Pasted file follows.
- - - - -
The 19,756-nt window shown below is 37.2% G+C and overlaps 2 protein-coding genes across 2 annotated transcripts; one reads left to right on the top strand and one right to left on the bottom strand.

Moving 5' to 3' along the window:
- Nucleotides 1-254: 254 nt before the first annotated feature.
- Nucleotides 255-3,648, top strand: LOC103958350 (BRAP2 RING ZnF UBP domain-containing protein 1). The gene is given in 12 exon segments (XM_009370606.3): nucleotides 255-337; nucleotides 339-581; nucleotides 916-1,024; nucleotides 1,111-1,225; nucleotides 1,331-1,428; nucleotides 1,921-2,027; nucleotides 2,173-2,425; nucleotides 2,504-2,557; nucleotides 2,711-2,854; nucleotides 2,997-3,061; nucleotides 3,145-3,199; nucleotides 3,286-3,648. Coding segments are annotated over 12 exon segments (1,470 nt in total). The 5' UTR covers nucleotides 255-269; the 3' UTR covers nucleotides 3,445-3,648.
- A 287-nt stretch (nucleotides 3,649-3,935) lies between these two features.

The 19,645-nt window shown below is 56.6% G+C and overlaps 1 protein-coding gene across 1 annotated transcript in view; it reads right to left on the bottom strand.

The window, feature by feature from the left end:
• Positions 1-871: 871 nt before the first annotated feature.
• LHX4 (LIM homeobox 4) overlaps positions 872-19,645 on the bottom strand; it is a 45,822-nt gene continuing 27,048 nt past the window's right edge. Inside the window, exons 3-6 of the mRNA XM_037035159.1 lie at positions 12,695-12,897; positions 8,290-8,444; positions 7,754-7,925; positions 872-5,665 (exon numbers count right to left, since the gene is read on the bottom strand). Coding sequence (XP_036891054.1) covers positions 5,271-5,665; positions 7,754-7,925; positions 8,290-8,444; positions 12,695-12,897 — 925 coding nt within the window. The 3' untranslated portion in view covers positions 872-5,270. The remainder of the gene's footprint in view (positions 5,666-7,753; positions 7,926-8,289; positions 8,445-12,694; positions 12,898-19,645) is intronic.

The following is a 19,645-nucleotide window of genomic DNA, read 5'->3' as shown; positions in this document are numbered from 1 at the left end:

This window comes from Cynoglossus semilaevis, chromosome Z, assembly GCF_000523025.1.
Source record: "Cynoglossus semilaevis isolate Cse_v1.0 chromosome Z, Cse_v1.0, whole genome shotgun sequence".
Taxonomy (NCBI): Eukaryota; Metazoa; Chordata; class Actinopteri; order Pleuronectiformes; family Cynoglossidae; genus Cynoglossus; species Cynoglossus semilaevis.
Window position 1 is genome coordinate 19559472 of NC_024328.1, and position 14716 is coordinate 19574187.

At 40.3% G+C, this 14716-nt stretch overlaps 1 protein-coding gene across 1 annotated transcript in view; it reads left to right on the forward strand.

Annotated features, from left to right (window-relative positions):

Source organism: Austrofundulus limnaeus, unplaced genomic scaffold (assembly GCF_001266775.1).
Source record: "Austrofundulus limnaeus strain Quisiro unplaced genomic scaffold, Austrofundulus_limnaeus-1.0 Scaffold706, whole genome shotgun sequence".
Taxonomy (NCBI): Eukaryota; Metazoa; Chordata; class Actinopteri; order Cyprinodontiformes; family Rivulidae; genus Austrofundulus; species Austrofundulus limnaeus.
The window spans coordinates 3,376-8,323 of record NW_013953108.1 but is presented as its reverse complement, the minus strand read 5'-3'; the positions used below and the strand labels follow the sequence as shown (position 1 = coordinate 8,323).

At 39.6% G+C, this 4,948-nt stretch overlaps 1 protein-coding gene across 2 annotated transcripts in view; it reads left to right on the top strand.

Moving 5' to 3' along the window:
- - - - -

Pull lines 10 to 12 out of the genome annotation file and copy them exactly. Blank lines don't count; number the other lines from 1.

The following is a 19,645-nucleotide window of genomic DNA, read 5'->3' as shown; positions in this document are numbered from 1 at the left end:

This window comes from Cynoglossus semilaevis, chromosome Z, assembly GCF_000523025.1.
Source record: "Cynoglossus semilaevis isolate Cse_v1.0 chromosome Z, Cse_v1.0, whole genome shotgun sequence".